While Keyes' run through the Lower 48 continued, few new details about the investigation emerged in public. Police said an unprecedented number of detectives and police officers were involved in the investigation, which they asserted was making good progress daily. A detective supervisor working on the case said at one point that he had reason to believe Koenig was still alive.
Then, six weeks after Koenig vanished, authorities in Lufkin, Texas, arrested a man that Anchorage police linked to the case: Keyes.
According to a charging document, Keyes had the debit card on him and there were rolls of cash in his car, along with a disguise used in the withdrawals. The same day in Anchorage, police arrived at his West Anchorage home with search warrants. Neighbors said officers came and went from the blue Spurr Lane house, owned by Keyes' girlfriend, and seized his white pickup.
The neighbors said Keyes and his girlfriend were quiet and polite. A man who paid Keyes -- the owner and lone employee of Keyes Construction -- to build an apartment called Keyes "as honest as the day is long."
Police later said Keyes was connected to Koenig's disappearance but refused to say for weeks what role he played in the apparent abduction.
Keyes was first charged in federal court with access device fraud and pleaded not guilty. Answering questions about his finances at his first court appearance, Keyes said he was broke and in debt. He also said he had a 10-year-old daughter.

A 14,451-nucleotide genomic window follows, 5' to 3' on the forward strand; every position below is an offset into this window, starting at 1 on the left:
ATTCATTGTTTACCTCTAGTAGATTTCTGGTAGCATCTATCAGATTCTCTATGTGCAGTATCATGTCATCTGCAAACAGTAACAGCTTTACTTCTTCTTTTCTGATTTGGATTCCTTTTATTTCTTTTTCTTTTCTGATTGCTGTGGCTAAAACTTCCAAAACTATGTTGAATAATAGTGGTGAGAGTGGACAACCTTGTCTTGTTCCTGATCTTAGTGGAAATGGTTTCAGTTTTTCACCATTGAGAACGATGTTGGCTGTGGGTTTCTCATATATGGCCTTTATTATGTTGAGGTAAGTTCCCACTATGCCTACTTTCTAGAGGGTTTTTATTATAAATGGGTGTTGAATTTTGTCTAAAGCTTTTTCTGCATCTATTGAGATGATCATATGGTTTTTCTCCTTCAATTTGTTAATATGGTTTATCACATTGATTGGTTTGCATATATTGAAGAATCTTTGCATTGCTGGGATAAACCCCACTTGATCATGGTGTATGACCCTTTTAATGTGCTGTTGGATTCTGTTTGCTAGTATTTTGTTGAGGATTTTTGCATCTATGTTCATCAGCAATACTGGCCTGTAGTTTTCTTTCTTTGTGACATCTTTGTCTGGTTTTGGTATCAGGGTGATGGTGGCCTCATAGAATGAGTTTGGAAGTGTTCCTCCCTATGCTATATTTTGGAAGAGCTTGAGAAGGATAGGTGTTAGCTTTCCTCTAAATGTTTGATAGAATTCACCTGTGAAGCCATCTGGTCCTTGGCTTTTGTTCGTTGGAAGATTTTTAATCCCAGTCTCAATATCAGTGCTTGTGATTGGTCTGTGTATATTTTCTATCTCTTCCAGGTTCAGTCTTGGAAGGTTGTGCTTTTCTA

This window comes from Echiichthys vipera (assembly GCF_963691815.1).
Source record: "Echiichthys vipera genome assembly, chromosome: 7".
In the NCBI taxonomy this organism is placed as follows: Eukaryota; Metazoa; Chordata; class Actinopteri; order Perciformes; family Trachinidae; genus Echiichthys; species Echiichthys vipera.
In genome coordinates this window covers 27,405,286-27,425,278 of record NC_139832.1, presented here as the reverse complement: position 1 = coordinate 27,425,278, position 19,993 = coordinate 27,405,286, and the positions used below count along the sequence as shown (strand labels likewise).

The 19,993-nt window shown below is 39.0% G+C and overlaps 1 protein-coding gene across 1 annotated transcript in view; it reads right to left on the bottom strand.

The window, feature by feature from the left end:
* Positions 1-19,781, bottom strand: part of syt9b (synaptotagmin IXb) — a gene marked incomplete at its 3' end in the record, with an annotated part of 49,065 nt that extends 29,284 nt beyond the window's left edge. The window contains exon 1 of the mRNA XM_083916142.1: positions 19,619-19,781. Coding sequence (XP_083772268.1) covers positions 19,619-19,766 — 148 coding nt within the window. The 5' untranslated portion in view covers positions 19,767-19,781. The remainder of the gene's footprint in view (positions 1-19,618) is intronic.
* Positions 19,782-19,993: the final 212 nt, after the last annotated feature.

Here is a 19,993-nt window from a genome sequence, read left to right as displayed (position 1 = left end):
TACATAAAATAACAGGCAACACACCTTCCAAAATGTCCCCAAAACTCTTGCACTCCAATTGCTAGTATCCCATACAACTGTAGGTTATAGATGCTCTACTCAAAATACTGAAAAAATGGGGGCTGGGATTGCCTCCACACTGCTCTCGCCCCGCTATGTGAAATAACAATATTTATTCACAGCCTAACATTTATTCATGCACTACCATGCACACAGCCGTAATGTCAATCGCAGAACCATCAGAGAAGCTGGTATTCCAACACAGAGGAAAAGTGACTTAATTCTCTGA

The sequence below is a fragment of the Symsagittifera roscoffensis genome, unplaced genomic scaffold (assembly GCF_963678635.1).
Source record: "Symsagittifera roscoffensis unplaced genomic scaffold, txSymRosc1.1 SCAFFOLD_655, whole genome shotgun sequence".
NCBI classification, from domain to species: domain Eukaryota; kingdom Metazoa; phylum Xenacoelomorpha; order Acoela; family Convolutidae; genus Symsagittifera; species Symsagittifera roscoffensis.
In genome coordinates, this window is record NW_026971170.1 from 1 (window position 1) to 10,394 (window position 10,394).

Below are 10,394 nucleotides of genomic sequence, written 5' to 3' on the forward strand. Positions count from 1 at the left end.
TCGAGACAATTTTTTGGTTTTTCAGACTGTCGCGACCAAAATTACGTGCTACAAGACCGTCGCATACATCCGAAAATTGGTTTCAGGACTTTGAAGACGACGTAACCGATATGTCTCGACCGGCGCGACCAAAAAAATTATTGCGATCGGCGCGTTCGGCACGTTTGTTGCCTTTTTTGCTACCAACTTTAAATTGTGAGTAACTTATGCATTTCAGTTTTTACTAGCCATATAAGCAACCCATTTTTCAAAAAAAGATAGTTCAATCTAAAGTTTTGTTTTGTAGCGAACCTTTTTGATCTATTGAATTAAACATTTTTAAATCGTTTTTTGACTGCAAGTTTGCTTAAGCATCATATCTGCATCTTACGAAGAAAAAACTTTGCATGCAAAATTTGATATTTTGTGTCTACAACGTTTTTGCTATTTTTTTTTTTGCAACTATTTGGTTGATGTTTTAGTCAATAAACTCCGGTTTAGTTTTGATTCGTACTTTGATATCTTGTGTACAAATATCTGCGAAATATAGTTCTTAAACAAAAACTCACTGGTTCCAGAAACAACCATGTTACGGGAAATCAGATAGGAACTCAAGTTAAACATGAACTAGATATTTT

A charging document revealed that Keyes had used the stolen debit card to steal about $2,400 from the bank account of an unnamed man. Koenig's father said the card was not his and, in a separate interview, said that his daughter shared a pickup with her boyfriend.
On March 31, federal agents descended on Keyes' home, this time to seize a tool shed from the driveway. The shed was loaded on a flatbed truck and driven to the FBI's Anchorage headquarters.
FBI divers found Koenig's body in Matanuska Lake on April 2, police said. The grim discovery came after two months of searching for Koenig and pleas from her family and friends for help finding her.
Feldis, the federal prosecutor, would not say how the divers were able to locate Koenig's body, nor would he say precisely how she died or whose debit card Keyes had stolen.
A decision to seek the death penalty for Keyes is up to the U.S. Attorney General, Feldis said.
Keyes is charged with kidnapping resulting in death, receiving and possessing ransom money and fraud with an access device. He is scheduled to make an appearance in Anchorage federal court and enter a plea on the charges Thursday morning, Feldis said.
A memorial for Koenig is scheduled for Sunday.
Koenig's father, James, declined to comment on the charges announced Wednesday.
"The investigation into Israel Keyes and his criminal activities continues," Chief Mew said.
Read more from Anchorage at adn.com